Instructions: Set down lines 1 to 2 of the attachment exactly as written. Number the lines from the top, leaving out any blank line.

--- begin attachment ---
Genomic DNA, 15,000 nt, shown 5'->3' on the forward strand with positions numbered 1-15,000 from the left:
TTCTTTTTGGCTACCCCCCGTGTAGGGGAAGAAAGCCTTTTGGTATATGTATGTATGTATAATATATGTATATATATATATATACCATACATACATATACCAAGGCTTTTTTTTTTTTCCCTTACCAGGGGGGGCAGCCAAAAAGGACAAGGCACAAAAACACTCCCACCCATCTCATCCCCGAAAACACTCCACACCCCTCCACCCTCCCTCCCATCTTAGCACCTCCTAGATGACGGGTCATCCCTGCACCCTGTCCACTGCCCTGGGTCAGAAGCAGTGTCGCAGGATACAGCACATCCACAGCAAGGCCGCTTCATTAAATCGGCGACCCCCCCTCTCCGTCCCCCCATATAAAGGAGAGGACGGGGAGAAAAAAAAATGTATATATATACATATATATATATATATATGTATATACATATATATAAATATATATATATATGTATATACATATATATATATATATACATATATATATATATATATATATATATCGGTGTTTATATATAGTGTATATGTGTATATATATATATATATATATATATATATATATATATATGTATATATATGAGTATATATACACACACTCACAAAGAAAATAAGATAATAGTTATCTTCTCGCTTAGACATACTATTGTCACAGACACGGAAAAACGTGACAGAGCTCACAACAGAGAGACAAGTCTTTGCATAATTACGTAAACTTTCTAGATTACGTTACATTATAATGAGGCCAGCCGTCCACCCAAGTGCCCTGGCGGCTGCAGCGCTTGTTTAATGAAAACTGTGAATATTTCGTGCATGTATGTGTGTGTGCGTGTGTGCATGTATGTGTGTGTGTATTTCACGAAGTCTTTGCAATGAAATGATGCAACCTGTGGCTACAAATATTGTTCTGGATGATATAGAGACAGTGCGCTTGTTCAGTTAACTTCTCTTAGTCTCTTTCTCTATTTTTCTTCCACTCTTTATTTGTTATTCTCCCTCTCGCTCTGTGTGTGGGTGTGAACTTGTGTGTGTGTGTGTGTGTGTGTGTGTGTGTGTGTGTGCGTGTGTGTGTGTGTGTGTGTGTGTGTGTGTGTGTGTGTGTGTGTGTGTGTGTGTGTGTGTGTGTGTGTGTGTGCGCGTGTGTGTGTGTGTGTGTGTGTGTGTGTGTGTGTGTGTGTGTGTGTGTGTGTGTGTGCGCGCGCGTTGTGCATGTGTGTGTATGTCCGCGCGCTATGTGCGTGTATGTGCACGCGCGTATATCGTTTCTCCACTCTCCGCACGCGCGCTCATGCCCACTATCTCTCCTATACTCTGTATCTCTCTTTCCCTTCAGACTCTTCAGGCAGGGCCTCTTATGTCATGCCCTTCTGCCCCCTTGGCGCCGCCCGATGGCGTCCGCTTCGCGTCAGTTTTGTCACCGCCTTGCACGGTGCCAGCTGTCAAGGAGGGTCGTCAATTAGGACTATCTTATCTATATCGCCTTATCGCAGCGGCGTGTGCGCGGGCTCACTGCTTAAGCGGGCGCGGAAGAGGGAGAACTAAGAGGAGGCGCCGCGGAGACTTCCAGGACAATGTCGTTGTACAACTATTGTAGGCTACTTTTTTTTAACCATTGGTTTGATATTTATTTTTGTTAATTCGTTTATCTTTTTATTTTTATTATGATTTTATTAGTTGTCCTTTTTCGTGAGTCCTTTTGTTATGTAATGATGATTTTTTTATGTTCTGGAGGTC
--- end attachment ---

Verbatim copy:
Genomic DNA, 15,000 nt, shown 5'->3' on the forward strand with positions numbered 1-15,000 from the left:
TTCTTTTTGGCTACCCCCCGTGTAGGGGAAGAAAGCCTTTTGGTATATGTATGTATGTATAATATATGTATATATATATATATACCATACATACATATACCAAGGCTTTTTTTTTTTTCCCTTACCAGGGGGGGCAGCCAAAAAGGACAAGGCACAAAAACACTCCCACCCATCTCATCCCCGAAAACACTCCACACCCCTCCACCCTCCCTCCCATCTTAGCACCTCCTAGATGACGGGTCATCCCTGCACCCTGTCCACTGCCCTGGGTCAGAAGCAGTGTCGCAGGATACAGCACATCCACAGCAAGGCCGCTTCATTAAATCGGCGACCCCCCCTCTCCGTCCCCCCATATAAAGGAGAGGACGGGGAGAAAAAAAAATGTATATATATACATATATATATATATATATGTATATACATATATATAAATATATATATATATGTATATACATATATATATATATATACATATATATATATATATATATATATATCGGTGTTTATATATAGTGTATATGTGTATATATATATATATATATATATATATATATATATATATGTATATATATGAGTATATATACACACACTCACAAAGAAAATAAGATAATAGTTATCTTCTCGCTTAGACATACTATTGTCACAGACACGGAAAAACGTGACAGAGCTCACAACAGAGAGACAAGTCTTTGCATAATTACGTAAACTTTCTAGATTACGTTACATTATAATGAGGCCAGCCGTCCACCCAAGTGCCCTGGCGGCTGCAGCGCTTGTTTAATGAAAACTGTGAATATTTCGTGCATGTATGTGTGTGTGCGTGTGTGCATGTATGTGTGTGTGTATTTCACGAAGTCTTTGCAATGAAATGATGCAACCTGTGGCTACAAATATTGTTCTGGATGATATAGAGACAGTGCGCTTGTTCAGTTAACTTCTCTTAGTCTCTTTCTCTATTTTTCTTCCACTCTTTATTTGTTATTCTCCCTCTCGCTCTGTGTGTGGGTGTGAACTTGTGTGTGTGTGTGTGTGTGTGTGTGTGTGTGTGTGTGCGTGTGTGTGTGTGTGTGTGTGTGTGTGTGTGTGTGTGTGTGTGTGTGTGTGTGTGTGTGTGTGTGTGTGTGTGCGCGTGTGTGTGTGTGTGTGTGTGTGTGTGTGTGTGTGTGTGTGTGTGTGTGTGTGTGTGCGCGCGCGTTGTGCATGTGTGTGTATGTCCGCGCGCTATGTGCGTGTATGTGCACGCGCGTATATCGTTTCTCCACTCTCCGCACGCGCGCTCATGCCCACTATCTCTCCTATACTCTGTATCTCTCTTTCCCTTCAGACTCTTCAGGCAGGGCCTCTTATGTCATGCCCTTCTGCCCCCTTGGCGCCGCCCGATGGCGTCCGCTTCGCGTCAGTTTTGTCACCGCCTTGCACGGTGCCAGCTGTCAAGGAGGGTCGTCAATTAGGACTATCTTATCTATATCGCCTTATCGCAGCGGCGTGTGCGCGGGCTCACTGCTTAAGCGGGCGCGGAAGAGGGAGAACTAAGAGGAGGCGCCGCGGAGACTTCCAGGACAATGTCGTTGTACAACTATTGTAGGCTACTTTTTTTTAACCATTGGTTTGATATTTATTTTTGTTAATTCGTTTATCTTTTTATTTTTATTATGATTTTATTAGTTGTCCTTTTTCGTGAGTCCTTTTGTTATGTAATGATGATTTTTTTATGTTCTGGAGGTC